About three months ago I sustained what I now know as ‘an injury.’ There is a tender achy sore spot about halfway down my left buttock and it occasionally pinches my sciatic nerve. It is not fun.
So what have I been doing for it? Really nothing, lots of pigeon stretch. Because I’m in my 20’s and I can’t ACTUALLY get injured, right? Wrong!
Just a little background here, sciatic nerve pain is caused by a few things including irritation of the lumber (lower) spine, or disk degeneration in the lower back. This causes irritation of the sciatic nerve roots in the lower back, which can travel down the leg and even in to the foot. (Check out webmd at the bottom).
Causes of my injury could be my job which involves lots of lifting, frequently jogging outside, or even something as simple as driving far distances causing my sacrum to misalign. The Sacrum is a triangular bone in the lower back that rests between the lower vertebrae and two hip bones of the pelvis. In Pilates it is also known as a major component of the pelvic floor.
So where is all of this going, you might ask. When you feel strong and athletic, it can become habit to think of yourself as invincible. We demand lots of taxing activities from our bodies and provide nothing in return. Our bodies were build for athleticism, right? Yes and no.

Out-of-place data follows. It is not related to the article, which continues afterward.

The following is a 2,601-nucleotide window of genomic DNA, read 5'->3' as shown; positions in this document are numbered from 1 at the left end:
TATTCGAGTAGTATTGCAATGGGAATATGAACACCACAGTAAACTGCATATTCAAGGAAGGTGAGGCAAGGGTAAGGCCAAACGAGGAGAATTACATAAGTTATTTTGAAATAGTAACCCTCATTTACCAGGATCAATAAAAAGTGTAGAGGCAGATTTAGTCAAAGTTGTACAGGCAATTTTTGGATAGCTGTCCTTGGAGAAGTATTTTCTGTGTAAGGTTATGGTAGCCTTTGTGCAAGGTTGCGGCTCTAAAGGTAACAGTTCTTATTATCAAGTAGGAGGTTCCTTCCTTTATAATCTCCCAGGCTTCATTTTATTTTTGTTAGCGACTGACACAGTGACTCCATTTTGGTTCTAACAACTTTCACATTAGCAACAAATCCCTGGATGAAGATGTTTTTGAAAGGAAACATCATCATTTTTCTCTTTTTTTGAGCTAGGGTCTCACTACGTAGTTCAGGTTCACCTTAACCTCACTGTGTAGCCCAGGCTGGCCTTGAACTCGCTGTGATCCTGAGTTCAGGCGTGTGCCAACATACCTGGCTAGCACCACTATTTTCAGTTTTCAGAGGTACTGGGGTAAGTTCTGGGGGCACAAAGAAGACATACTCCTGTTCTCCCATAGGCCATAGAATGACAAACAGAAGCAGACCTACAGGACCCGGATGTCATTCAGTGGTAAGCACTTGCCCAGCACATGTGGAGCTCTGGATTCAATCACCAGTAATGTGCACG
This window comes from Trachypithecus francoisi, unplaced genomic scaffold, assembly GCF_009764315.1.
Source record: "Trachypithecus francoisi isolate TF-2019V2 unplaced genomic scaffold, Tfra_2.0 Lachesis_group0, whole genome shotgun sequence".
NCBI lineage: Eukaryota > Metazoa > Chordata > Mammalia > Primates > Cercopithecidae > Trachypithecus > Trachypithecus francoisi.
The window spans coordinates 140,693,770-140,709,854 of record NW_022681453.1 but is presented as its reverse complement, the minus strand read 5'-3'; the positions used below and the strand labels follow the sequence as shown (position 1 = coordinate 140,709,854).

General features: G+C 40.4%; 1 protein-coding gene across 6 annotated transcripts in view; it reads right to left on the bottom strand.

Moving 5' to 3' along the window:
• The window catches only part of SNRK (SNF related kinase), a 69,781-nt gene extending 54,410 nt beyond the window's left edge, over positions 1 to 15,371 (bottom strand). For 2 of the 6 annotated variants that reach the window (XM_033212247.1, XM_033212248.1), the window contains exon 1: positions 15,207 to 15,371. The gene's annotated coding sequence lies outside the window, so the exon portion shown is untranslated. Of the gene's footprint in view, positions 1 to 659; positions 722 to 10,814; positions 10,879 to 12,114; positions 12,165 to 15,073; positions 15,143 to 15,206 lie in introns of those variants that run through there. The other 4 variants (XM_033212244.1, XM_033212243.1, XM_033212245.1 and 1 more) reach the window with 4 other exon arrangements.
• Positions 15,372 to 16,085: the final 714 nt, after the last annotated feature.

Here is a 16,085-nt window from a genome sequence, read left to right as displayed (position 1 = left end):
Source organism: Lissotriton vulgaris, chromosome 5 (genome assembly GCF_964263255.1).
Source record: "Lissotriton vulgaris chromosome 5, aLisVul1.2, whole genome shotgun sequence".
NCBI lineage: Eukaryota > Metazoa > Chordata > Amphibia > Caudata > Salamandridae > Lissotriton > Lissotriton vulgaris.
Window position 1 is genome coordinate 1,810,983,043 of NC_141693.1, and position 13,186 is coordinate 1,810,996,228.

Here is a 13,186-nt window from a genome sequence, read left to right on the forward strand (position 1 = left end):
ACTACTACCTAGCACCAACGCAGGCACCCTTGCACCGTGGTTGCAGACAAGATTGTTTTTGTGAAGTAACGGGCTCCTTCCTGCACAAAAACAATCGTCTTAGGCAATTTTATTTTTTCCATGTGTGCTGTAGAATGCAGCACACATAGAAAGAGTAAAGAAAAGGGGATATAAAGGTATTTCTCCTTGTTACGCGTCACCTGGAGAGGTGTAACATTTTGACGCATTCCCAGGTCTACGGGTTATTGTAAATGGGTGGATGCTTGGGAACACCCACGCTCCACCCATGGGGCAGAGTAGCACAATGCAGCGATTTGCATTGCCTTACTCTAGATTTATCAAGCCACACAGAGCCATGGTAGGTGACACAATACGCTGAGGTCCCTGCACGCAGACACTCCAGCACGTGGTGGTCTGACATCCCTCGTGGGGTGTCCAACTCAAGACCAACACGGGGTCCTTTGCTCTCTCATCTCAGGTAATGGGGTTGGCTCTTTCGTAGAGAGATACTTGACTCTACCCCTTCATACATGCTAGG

I believe, myself included, that young adults who display the first symptoms of injury do not understand what this truly means. We must provide our bodies a chance to recover when they are injured, otherwise they simply will not.
Now this is the part where I get to preach my own area of (semi) expertise! Pilates was actually founded by Joseph Pilates to provide physical therapy to WWII vets. This makes Pilates the most appropriate strength training/therapeutic form of exercise for injury, obviously.
However, sometimes I believe that our bodies can just be overworked and something as therapeutic as pilates even is not a replacement for just plain old rest! We all know our bodies better than anyone else, therefore as difficult as it is to take a few days off once we get into a fitness routine, we know when it is necessary.
We are all creatures of habit. I know that when I get into the habit of doing something especially regarding fitness, it is very difficult for me to break the routine without feeling wildly guilty (refer to my post on ‘guilt’!). I actually have to force myself not to workout for a few days to let my muscles recover fully. But sometimes this is necessary and it is really what we need.
Pushing yourself to the limit is good for achieving fitness goals, but pushing past this can cause injury which as we all know is counter productive and painful.
In closing, do not sacrifice physical wellness for the purpose of athletic gains..In the long run this will be disadvantageous as in the end, an injured body is not capable of much.